With those standards in place across the DoD enterprise, cloud-to-cloud services like Avaya’s OneCloud Secure can reach out across the department’s networks to get the unclassified data its workforce needs to execute the mission. “We can obtain that data, extract that data, share that data, make it securely available to the people that need it on any device, over any network,” Turner said.

Enabling a digital workplace through UC is more than just providing voice and conferencing access.  Adopting and adapting to a true digital domain using UC solutions lets military commands leverage and embrace situational awareness, operations and business continuity, cybersecurity, automation, flexible consumption, and omnichannel notification, to name a few benefits.

As we move beyond the pandemic response, DoD leadership knows that the horse is out of the barn. “There is no turning back on proceeding with key IT infrastructure and digital transformation initiatives – particularly those that deliver an agile and flexible remote workforce,” Barrett noted.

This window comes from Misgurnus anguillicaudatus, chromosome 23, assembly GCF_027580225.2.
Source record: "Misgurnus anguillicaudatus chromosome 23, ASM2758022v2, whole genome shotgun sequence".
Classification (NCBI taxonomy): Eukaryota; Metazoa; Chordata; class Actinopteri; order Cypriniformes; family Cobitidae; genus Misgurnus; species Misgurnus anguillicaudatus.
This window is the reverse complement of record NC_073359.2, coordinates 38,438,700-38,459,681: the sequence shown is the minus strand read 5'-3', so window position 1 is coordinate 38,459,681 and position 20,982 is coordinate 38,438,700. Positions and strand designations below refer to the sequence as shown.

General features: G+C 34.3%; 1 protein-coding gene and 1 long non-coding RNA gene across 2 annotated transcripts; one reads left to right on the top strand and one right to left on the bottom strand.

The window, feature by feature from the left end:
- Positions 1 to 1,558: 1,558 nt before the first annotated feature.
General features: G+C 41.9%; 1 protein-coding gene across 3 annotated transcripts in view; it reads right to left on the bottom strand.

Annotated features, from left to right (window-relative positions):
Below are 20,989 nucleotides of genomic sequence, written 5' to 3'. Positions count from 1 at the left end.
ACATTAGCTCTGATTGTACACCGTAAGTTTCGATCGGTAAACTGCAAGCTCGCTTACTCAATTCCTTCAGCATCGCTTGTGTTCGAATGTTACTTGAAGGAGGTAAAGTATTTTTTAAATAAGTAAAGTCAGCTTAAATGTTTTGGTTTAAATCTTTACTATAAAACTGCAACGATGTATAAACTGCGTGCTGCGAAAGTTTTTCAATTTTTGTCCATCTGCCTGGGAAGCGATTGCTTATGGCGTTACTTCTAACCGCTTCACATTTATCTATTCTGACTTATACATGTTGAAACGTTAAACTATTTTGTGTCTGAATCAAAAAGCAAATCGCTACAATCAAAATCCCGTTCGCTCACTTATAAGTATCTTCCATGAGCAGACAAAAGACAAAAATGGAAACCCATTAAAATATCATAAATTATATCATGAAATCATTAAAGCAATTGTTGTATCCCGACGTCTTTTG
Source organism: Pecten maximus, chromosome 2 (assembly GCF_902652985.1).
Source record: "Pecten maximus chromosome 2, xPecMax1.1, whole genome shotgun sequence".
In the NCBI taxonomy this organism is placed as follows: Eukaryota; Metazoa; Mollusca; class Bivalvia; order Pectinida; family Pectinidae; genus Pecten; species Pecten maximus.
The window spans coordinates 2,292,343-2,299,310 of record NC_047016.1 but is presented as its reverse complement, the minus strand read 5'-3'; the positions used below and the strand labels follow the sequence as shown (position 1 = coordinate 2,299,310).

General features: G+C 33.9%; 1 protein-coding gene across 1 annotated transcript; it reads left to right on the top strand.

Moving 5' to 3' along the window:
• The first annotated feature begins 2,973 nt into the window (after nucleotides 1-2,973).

To learn more about how DoD organizations have overcome the challenges of digital transformation and enabling a digital workplace, join AFCEA for a webinar, “Ensuring Mission Success & Safety in a Dispersed Work Environment: Maximizing the Power of Unified Communications (UC) on June 10, 2021 at 11:00 AM EST. Register today to discover how the DoD has delivered the resources and tools needed to successfully accomplish their mission during unprecedented times.

Harnessing UC For Real-Time Collaboration Across the DoD Enterprise

Jerry Dotson

Jerry Dotson is the Vice President for Avaya Public Sector. Dotson oversees the design and implementation of communication services to support the various operations of DoD, Civilian, Intel, and SLED  customers.